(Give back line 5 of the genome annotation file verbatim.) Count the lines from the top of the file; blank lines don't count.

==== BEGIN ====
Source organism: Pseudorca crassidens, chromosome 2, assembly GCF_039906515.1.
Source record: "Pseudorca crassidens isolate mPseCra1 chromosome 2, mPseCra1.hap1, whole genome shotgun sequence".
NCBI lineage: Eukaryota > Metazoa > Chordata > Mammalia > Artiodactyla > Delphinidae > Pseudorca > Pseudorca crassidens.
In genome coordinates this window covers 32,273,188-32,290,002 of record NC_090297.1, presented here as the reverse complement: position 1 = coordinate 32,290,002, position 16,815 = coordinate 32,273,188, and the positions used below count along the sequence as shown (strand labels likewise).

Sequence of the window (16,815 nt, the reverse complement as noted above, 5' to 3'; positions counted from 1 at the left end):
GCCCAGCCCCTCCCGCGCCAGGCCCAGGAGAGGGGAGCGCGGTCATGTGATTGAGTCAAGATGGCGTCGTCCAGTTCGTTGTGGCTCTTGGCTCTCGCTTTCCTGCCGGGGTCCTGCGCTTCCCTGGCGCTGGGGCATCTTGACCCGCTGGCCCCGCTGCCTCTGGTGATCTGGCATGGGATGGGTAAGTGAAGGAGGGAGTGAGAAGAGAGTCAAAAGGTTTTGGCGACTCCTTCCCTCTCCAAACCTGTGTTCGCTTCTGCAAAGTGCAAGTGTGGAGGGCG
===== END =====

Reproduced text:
Sequence of the window (16,815 nt, the reverse complement as noted above, 5' to 3'; positions counted from 1 at the left end):